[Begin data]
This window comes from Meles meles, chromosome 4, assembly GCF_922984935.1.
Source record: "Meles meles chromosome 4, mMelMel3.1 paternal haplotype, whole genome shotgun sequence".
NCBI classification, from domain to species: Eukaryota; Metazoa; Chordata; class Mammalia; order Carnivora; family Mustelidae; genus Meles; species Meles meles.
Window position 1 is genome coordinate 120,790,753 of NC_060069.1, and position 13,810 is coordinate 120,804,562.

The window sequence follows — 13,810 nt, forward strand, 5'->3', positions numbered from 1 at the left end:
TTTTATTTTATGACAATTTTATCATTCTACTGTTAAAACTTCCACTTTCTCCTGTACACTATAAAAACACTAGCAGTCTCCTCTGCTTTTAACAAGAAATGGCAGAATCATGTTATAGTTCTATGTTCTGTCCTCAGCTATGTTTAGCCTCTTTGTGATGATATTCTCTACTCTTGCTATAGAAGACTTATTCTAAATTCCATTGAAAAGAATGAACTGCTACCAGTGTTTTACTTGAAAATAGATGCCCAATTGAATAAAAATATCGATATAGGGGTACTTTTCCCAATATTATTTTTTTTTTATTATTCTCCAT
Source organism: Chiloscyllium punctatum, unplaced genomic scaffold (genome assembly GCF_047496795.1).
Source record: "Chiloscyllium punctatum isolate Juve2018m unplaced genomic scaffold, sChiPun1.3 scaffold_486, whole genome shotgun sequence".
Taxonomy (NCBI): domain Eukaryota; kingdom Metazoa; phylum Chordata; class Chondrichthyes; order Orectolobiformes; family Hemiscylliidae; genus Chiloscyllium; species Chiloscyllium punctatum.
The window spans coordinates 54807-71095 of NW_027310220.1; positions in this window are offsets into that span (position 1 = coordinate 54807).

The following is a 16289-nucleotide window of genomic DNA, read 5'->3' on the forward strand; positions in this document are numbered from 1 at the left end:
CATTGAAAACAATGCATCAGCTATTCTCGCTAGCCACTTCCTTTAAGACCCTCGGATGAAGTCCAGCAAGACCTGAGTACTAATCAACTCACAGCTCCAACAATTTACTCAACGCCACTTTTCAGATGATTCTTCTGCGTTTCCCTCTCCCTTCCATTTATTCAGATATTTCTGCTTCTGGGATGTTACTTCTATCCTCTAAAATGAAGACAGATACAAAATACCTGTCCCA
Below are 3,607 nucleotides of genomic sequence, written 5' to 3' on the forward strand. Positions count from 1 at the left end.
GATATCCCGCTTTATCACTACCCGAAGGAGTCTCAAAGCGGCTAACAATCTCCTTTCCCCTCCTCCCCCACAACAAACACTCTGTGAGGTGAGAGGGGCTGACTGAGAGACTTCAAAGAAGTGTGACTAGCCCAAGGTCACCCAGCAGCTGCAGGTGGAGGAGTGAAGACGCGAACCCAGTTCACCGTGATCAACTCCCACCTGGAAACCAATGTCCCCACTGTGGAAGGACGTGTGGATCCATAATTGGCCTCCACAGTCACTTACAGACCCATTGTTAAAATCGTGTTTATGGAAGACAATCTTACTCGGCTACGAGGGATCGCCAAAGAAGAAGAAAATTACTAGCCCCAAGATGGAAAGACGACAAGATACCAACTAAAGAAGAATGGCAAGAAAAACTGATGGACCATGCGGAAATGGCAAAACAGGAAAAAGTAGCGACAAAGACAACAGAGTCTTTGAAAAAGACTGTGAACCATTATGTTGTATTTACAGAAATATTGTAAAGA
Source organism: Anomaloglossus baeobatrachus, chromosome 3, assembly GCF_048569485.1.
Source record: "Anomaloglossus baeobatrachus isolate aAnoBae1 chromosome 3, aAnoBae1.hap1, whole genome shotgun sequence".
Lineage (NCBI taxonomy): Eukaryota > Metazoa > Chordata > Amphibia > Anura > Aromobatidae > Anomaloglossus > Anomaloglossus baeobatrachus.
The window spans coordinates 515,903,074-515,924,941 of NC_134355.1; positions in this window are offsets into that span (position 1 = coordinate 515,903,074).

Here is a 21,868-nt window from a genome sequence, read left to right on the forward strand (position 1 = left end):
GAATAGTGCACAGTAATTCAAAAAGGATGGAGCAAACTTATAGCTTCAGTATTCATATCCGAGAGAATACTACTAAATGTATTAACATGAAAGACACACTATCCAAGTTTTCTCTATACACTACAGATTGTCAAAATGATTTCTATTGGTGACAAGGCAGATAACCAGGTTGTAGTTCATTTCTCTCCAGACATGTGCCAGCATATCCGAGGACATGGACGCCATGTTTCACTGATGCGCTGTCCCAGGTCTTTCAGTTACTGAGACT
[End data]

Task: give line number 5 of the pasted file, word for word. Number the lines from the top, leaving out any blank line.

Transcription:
The window sequence follows — 13,810 nt, forward strand, 5'->3', positions numbered from 1 at the left end: